April 5, 2011 § 1 Comment

  • National Affairs has a thoughtful article on The Auto Bailout and the Rule of Law that will get you thinking about what happens when political and economic exigencies collide with the law.
  • Wondering how to retire with no savings?  You may be surprised to learn that many people do.  Pop Economics takes a look at the phenomenon.
  • What would it be like to fly as a passenger on the world’s fastest bird, the peregrine falcon?  Find out here via this BBC video.
  • Is it contradictory to claim to be a conservative and be in favor of tort reform?  If you hate the federal health care mandates, how can you love federal tort reform?  Some food for thought on the subject here.
  • Are Apple and Nokia headed the way of the stegosaurus?  Bruce Everiss thinks they are.
  • So with Apple and Nokia easing into oblivion, is Windows Phone 7 the next big thing?  Maybe not.
  • The dramatic death of Soviet cosmonaut Vladimir Komarov in 1967, with sound track.
  • If you’re wanting to keep up with just about every reported instance of police misconduct across the country, check out the daily-updated Injustice Everywhere blog.
  • And is the Tasmanian Devil headed down the fateful path of Apple and Nokia?  It seems that an epidemic is taking its toll on the creatures, claiming as much as 90% of the wild population to date.

Tasmanian devils:

§ One Response to DICTA

  • stewart parrish says:

    If mandatory health care is unconstitutional, then so is mandatory auto insurance. A law in every state, bought and paid for by the insurance companies which require low liability coverage (the most expensive) and enforce the requirement with exorbidant fines for non compliance; which fines, by the way, can be lowered drastically if coverage is obtained after citation and before court. In Mississippi, the law is even more unconstitutional (if that is possible) by assessing liability to third party operators who may then be forced to purchase coverage on a vehicle they do not even own in order to minimize their fine.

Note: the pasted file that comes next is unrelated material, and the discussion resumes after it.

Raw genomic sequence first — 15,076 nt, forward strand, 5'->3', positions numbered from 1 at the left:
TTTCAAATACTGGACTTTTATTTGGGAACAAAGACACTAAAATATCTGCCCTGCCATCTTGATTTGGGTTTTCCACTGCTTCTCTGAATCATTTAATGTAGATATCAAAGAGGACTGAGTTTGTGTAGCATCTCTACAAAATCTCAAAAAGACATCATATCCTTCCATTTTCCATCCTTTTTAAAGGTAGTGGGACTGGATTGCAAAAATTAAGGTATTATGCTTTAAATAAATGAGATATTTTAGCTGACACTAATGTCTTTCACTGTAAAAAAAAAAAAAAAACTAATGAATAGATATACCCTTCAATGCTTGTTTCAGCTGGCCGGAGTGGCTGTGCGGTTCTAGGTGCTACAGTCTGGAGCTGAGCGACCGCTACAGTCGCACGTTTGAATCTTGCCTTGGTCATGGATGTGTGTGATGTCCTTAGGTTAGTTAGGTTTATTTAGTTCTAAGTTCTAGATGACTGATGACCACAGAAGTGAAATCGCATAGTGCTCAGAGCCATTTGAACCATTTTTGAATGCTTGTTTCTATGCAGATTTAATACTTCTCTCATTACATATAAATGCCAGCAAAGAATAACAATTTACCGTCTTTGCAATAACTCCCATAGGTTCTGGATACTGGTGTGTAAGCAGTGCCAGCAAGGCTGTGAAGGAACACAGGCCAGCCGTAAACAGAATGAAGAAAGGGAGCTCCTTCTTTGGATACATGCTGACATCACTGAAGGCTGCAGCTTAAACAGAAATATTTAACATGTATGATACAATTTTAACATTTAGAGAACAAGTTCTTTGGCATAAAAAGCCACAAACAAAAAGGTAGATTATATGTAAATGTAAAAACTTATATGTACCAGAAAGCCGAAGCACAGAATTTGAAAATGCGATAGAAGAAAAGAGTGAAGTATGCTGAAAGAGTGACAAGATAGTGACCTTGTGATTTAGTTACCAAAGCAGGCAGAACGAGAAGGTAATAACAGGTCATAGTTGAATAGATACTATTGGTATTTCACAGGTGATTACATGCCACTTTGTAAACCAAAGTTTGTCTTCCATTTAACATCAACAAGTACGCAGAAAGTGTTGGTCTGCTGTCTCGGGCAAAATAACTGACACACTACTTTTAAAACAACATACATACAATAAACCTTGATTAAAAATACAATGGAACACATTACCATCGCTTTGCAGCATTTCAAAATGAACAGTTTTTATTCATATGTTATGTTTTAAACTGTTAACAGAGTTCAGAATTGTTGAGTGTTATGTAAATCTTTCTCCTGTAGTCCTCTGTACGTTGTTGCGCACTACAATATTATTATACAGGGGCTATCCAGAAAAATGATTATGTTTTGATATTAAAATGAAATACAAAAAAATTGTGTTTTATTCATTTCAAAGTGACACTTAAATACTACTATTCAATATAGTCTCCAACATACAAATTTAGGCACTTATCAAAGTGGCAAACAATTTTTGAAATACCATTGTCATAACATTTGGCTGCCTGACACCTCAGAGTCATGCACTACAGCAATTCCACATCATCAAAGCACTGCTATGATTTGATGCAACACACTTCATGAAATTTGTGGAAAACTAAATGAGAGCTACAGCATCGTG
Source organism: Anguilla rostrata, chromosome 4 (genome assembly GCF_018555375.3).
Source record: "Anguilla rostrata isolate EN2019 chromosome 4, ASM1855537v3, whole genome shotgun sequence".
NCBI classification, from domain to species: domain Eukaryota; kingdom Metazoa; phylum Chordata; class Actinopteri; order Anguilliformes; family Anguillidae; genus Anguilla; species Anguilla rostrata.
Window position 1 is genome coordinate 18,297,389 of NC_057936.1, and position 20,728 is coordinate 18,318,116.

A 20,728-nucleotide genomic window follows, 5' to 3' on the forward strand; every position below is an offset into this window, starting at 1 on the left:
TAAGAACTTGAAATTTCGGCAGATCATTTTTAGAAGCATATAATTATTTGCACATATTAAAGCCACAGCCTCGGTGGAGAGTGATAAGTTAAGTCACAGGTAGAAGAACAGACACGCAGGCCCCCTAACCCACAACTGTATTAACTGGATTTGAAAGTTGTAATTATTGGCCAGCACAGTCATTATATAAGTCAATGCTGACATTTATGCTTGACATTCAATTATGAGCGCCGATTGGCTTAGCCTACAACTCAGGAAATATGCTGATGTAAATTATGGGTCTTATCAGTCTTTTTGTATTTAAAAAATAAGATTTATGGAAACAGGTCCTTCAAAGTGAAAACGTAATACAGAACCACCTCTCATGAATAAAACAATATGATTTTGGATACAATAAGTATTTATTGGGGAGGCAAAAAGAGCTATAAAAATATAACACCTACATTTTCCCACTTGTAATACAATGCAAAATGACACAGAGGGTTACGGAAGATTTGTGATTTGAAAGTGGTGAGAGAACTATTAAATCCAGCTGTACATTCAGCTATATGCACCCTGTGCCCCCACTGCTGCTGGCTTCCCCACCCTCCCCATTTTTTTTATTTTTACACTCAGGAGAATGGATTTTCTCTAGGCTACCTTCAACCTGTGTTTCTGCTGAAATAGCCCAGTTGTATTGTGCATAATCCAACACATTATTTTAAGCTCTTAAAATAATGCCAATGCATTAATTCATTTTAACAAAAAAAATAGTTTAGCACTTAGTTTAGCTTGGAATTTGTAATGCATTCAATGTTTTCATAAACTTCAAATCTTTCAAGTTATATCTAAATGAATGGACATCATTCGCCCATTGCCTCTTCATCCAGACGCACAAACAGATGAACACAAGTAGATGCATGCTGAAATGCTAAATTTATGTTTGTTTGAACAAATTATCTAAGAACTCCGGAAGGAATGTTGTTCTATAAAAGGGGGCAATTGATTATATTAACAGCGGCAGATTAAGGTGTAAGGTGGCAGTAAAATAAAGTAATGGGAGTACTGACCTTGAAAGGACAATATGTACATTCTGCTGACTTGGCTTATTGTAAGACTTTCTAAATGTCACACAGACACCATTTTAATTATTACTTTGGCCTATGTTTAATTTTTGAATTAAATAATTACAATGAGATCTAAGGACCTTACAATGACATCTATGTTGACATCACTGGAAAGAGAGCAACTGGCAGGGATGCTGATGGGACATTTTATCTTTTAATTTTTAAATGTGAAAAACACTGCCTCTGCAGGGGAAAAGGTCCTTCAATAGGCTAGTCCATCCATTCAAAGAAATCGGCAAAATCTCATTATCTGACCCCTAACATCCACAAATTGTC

Insurance companies will one day rule the world as long as they are exempt from anti-trust regulation (the only industry besides Major League Baseball which enjoys the exemption) and able to lobby to their hearts content. They spread their “contributions” on both sides of the “aisle” with most going Republican. The USSC decision in Citizens United will only exacerbate a grossly inequitable situation pitting big business against the consumers they profess to protect!
    Term limits anyone?

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